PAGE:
Nacoa celebrates the 9th Children of Alcoholics Week in the UK from 12-18 February to reach out to the 1 in 5 children living with parental alcohol problems.
COA Week is an international campaign held annually during the week in which Valentine’s day falls to raise awareness of the millions of children around the world being affected by parents who drink too much. We want children to know they are not alone and support is available.
Every day of COA Week we will be sharing personal stories online. Reading other people’s experiences helps us to remember that we are not alone.
Events include Nacoa’s annual David Stafford Memorial Lecture at the House of Commons on 15 February. Liam Byrne MP joined us to launch the first ever Manifesto for Children of Alcoholics. Priority for events is given to Nacoa Members and Volunteers.
To raise awareness Liam and volunteer Josh spoke on BBC Breakfast.
“Without help these children become lost in the system; they grow up feeling un-noticed at best and abused at worst. Nacoa’s work is all about planning for a positive future – helping them to transform their negative beliefs about themselves into an ‘I can do’ attitude.” COA Week supporter and Nacoa Patron, Elle Macpherson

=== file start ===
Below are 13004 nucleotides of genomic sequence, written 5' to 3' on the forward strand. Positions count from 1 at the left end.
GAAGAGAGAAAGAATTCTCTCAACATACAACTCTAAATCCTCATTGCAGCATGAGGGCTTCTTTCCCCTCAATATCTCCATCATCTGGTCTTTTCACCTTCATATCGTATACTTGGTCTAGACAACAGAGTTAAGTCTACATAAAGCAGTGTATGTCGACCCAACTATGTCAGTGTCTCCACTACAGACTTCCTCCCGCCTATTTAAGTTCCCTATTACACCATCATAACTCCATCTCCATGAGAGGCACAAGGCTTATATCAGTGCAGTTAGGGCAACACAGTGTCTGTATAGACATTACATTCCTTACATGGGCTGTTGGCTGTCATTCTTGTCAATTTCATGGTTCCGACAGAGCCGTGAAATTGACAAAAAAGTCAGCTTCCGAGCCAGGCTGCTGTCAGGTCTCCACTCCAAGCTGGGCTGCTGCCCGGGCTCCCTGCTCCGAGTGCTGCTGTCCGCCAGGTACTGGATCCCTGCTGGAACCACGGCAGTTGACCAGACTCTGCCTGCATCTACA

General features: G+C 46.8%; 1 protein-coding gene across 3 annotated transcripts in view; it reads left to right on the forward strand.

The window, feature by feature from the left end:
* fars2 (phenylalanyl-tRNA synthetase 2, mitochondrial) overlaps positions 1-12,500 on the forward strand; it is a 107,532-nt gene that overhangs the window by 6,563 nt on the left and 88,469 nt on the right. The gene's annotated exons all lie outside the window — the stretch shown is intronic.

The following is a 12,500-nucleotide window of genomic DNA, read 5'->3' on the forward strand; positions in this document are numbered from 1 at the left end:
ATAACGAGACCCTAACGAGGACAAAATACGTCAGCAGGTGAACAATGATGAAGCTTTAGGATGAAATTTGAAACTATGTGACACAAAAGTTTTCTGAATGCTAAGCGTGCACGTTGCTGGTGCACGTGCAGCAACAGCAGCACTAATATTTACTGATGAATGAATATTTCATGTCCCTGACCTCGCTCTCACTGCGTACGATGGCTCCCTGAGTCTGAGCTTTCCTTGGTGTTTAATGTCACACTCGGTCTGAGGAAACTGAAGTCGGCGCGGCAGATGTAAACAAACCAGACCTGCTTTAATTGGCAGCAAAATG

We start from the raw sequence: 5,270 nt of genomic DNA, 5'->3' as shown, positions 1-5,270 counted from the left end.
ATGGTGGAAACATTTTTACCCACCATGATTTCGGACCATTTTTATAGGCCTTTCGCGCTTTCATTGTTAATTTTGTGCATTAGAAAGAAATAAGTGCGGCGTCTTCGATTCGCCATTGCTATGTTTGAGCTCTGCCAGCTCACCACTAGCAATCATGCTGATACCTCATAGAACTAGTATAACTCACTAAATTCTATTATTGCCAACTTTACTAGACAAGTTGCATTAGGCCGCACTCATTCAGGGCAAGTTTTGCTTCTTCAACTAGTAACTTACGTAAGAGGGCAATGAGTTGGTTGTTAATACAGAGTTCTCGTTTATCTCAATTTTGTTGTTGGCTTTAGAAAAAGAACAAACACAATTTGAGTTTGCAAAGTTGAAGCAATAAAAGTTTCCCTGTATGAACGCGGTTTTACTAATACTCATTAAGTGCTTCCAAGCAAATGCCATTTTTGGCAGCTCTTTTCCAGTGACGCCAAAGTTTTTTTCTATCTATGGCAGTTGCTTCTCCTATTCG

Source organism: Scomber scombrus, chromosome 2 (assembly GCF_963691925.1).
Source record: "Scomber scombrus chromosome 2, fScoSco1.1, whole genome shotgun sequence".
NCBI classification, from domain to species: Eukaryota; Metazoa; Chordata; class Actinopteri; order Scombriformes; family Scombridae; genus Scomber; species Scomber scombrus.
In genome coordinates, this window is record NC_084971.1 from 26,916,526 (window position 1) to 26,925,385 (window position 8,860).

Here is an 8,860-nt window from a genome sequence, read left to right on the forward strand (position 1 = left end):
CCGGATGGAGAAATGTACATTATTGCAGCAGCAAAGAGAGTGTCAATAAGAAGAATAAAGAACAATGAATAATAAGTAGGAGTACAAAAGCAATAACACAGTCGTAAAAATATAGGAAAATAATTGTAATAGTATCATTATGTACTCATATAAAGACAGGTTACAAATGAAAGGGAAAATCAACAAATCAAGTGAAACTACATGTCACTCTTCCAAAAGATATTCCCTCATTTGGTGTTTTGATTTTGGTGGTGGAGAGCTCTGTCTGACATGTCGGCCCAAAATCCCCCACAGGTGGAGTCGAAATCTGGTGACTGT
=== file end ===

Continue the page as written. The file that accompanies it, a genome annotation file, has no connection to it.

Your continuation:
Calum Best, Craig Revel Horwood and Kim Woodburn are also among the many celebrity supporters of COA Week.
When alcoholism is the family secret, children battle with the fear of being disloyal to their parents and try to hide their problems from the outside world. This can leave children feeling isolated and alone.
“Members of a family that has been infected by the misuse of alcohol walk a hard road. They are innocent but hurt all the same.” Archbishop of Canterbury, Justin Welby
We want to see COA Week reach even more people. Media agencies, businesses, charities and the general public are all invited to get involved so that we can overcome the stigma surrounding this issue and break the cycle of addiction. See the press release for more information.
Nacoa co-founder and Chief Executive Hilary Henriques explains: “For many children a Nacoa volunteer will be the first person they tell about a parent’s drinking. Our work is crucial because as a first point of contact our trained volunteers can help children to make healthy decisions for themselves, regardless of whether their parents continue to drink or not. We would like to invite other charities and organisations to work with us in promoting COA Week. Together we can give these children the chance of a brighter future.”
There are lots of ways you can take part, from putting up a poster to downloading the charity single, posting on social media or organising a fundraising event. Visit coaweek.org.uk for more details and ideas of how to be involved.
Simply being there and understanding can help people turn their lives around.